Thanks!

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03-06-2012, 05:09 PM
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good luck obviously, but i think a trip to the shrink is required when someone says they want to try out playing goalie.

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03-06-2012, 05:16 PM
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mitch27
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good luck obviously, but i think a trip to the shrink is required when someone says they want to try out playing goalie.
something about everyone counting on you is very fascinating to me. Like I said, I've wanted to play goal all my life. Now I've decided it's time to try. Who knows, maybe I missed my calling when I was younger haha

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03-06-2012, 05:23 PM
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I would go try and play floor/ball hockey. Most rec. centres have this going on and usually they let anybody be a goalie.

This should help you just to get a feel for the position. One really beneficial thing about playing goal in ball hockey is that because of the smaller space, there more traffic, more scrambles and more scoring chances. Ball hockey won't dramatically improve your style/technique, however, it will improve your reaction time and teach you to cope with screens, tips, and all the tough situations that a goalie will face during the course of a game.

If you play a few months as goalie in ball hockey and still like it and you are somewhat successful, i think you will be able to take the next step and play goal on the ice.

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03-07-2012, 12:53 PM
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In Manitoba we also have Spongee leagues. Games on ice with a puck but broomball shoes- no skates.

I got injured and was told by my surgeon I would never play hockey goal again[8 wrist fractures, various other injuries..].
I ended up "volunteering" in goal for my Brother's Spongee team because I couldn't sit at home and found it very similar , in fact , alot of semi-pro and retired NHL'ers play in our leagues[Trevor Kidd for one..]
[**I still sneak in the odd hard puck game..but not in any dangerous circumstance. If the opposing team is full of idiots...I have to bow out.]

It's a good way to get net experience.
You can skate without equipment wherever you can find ice to get your skating in...and play spongee with equipment to learn your angles, butterfly , etc. ...then combine both.
When "rehab-bing", I build an ice sheet in my yard and practice drills on my own.
Check out goalie drills on Youtube, and check out "Westridge Spongee" on there as well to see what I'm talking about.
Hope it helps.

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03-07-2012, 01:13 PM
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pelts35.com
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Originally Posted by devils4cup View Post
I would go try and play floor/ball hockey. Most rec. centres have this going on and usually they let anybody be a goalie.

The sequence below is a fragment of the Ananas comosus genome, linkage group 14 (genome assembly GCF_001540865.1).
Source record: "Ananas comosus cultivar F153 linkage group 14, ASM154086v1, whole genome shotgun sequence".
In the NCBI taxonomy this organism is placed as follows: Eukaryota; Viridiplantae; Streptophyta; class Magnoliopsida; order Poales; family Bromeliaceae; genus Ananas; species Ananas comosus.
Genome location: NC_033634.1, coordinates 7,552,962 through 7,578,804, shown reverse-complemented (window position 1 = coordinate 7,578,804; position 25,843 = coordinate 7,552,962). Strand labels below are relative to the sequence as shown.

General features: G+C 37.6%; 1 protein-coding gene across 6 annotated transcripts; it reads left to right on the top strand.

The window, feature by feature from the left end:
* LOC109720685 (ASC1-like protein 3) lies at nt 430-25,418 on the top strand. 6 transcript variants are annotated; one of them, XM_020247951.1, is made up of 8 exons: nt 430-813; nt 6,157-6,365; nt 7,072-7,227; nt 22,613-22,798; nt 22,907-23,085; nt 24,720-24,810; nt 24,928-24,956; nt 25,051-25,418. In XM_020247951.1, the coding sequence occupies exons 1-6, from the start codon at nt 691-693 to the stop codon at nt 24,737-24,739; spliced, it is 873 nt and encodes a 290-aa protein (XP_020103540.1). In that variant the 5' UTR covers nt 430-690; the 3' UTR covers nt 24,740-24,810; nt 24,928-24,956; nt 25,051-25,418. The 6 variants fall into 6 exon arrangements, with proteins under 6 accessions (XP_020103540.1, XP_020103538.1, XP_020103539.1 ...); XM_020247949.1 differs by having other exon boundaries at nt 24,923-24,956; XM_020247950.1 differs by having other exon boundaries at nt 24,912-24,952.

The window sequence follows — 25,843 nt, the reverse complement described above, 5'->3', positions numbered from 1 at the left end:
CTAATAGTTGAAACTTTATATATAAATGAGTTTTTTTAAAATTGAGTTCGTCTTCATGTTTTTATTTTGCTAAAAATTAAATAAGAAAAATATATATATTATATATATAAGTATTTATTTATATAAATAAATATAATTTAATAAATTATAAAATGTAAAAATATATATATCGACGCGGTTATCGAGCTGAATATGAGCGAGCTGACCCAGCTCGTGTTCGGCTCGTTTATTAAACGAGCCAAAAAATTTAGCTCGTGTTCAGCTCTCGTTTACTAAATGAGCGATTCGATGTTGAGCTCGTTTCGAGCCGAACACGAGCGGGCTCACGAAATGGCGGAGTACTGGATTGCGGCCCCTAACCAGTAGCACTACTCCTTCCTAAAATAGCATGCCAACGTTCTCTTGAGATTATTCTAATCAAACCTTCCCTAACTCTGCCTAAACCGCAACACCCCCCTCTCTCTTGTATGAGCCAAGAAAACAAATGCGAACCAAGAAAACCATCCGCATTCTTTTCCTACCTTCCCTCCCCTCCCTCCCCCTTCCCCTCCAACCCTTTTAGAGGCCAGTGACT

This should help you just to get a feel for the position. One really beneficial thing about playing goal in ball hockey is that because of the smaller space, there more traffic, more scrambles and more scoring chances. Ball hockey won't dramatically improve your style/technique, however, it will improve your reaction time and teach you to cope with screens, tips, and all the tough situations that a goalie will face during the course of a game.

If you play a few months as goalie in ball hockey and still like it and you are somewhat successful, i think you will be able to take the next step and play goal on the ice.
Personally I do not think this is good advice. You could get used to making saves in ballhockey a certain way and then try to make them on the ice only to fall flat on your a**. Not to mention that the player movements in ball hockey is nothing like ice hockey and is much slower, which would have a negative impact on reaction time, etc.

If you want to play ice hockey go out and play ice hockey.

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03-07-2012, 01:18 PM
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Personally I do not think this is good advice. You could get used to making saves in ballhockey a certain way and then try to make them on the ice only to fall flat on your a**. Not to mention that the player movements in ball hockey is nothing like ice hockey and is much slower, which would have a negative impact on reaction time, etc.

If you want to play ice hockey go out and play ice hockey.
Agreed. Ball hockey might help your reflexes but it'll probably hurt your technique. Go with ice, and if you need practice facing a bunch of shots, go to your local arena's stick n puck sessions. Most guys there will be happy for a chance to shoot on a goalie.

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03-07-2012, 03:20 PM
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Agreed. Ball hockey might help your reflexes but it'll probably hurt your technique. Go with ice, and if you need practice facing a bunch of shots, go to your local arena's stick n puck sessions. Most guys there will be happy for a chance to shoot on a goalie.
Best thing I did was to take a couple of lessons before showing up at stick and puck sessions.

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03-15-2012, 02:39 PM
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mitch27
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So I finally got to play goal in a pick up game last night. I've never had so much fun playing hockey! Now I need to find a way to be able to afford all the equipment haha